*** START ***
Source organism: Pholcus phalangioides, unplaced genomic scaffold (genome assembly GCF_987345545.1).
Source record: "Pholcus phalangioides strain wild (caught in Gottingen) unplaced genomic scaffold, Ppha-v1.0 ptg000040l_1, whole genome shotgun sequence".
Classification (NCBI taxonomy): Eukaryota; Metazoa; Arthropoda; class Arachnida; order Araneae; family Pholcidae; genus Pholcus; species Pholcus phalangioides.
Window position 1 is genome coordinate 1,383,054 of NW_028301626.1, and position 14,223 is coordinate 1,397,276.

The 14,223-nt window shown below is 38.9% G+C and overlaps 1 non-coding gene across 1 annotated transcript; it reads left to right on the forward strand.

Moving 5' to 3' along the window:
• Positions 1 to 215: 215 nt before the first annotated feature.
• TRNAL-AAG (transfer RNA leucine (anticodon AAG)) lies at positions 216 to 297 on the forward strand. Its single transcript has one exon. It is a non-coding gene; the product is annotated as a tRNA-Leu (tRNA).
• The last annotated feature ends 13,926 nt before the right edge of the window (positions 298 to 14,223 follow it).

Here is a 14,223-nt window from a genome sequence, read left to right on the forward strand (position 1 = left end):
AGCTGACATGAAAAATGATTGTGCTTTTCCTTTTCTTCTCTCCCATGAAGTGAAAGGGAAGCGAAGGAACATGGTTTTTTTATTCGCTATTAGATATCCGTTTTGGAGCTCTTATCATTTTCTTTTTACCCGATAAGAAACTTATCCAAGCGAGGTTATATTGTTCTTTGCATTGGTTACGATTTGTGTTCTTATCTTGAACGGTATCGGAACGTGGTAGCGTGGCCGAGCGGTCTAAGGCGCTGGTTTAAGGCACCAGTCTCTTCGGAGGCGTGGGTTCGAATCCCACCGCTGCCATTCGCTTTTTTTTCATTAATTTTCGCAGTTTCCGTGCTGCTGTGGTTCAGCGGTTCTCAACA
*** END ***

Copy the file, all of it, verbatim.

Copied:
Source organism: Pholcus phalangioides, unplaced genomic scaffold (genome assembly GCF_987345545.1).
Source record: "Pholcus phalangioides strain wild (caught in Gottingen) unplaced genomic scaffold, Ppha-v1.0 ptg000040l_1, whole genome shotgun sequence".
Classification (NCBI taxonomy): Eukaryota; Metazoa; Arthropoda; class Arachnida; order Araneae; family Pholcidae; genus Pholcus; species Pholcus phalangioides.
Window position 1 is genome coordinate 1,383,054 of NW_028301626.1, and position 14,223 is coordinate 1,397,276.

The 14,223-nt window shown below is 38.9% G+C and overlaps 1 non-coding gene across 1 annotated transcript; it reads left to right on the forward strand.

Moving 5' to 3' along the window:
• Positions 1 to 215: 215 nt before the first annotated feature.
• TRNAL-AAG (transfer RNA leucine (anticodon AAG)) lies at positions 216 to 297 on the forward strand. Its single transcript has one exon. It is a non-coding gene; the product is annotated as a tRNA-Leu (tRNA).
• The last annotated feature ends 13,926 nt before the right edge of the window (positions 298 to 14,223 follow it).

Here is a 14,223-nt window from a genome sequence, read left to right on the forward strand (position 1 = left end):
AGCTGACATGAAAAATGATTGTGCTTTTCCTTTTCTTCTCTCCCATGAAGTGAAAGGGAAGCGAAGGAACATGGTTTTTTTATTCGCTATTAGATATCCGTTTTGGAGCTCTTATCATTTTCTTTTTACCCGATAAGAAACTTATCCAAGCGAGGTTATATTGTTCTTTGCATTGGTTACGATTTGTGTTCTTATCTTGAACGGTATCGGAACGTGGTAGCGTGGCCGAGCGGTCTAAGGCGCTGGTTTAAGGCACCAGTCTCTTCGGAGGCGTGGGTTCGAATCCCACCGCTGCCATTCGCTTTTTTTTCATTAATTTTCGCAGTTTCCGTGCTGCTGTGGTTCAGCGGTTCTCAACA